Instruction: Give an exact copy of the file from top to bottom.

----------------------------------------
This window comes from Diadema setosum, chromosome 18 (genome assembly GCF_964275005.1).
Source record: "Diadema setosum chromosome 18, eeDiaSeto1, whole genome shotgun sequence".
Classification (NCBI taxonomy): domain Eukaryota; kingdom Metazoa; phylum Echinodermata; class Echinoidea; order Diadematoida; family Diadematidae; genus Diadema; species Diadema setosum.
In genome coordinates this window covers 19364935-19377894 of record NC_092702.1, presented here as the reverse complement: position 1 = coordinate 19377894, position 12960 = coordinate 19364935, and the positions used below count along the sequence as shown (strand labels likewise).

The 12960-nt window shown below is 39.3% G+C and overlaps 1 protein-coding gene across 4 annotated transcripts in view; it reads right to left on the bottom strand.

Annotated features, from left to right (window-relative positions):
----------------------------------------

This window comes from Diadema setosum, chromosome 18 (genome assembly GCF_964275005.1).
Source record: "Diadema setosum chromosome 18, eeDiaSeto1, whole genome shotgun sequence".
Classification (NCBI taxonomy): domain Eukaryota; kingdom Metazoa; phylum Echinodermata; class Echinoidea; order Diadematoida; family Diadematidae; genus Diadema; species Diadema setosum.
In genome coordinates this window covers 19364935-19377894 of record NC_092702.1, presented here as the reverse complement: position 1 = coordinate 19377894, position 12960 = coordinate 19364935, and the positions used below count along the sequence as shown (strand labels likewise).

The 12960-nt window shown below is 39.3% G+C and overlaps 1 protein-coding gene across 4 annotated transcripts in view; it reads right to left on the bottom strand.

Annotated features, from left to right (window-relative positions):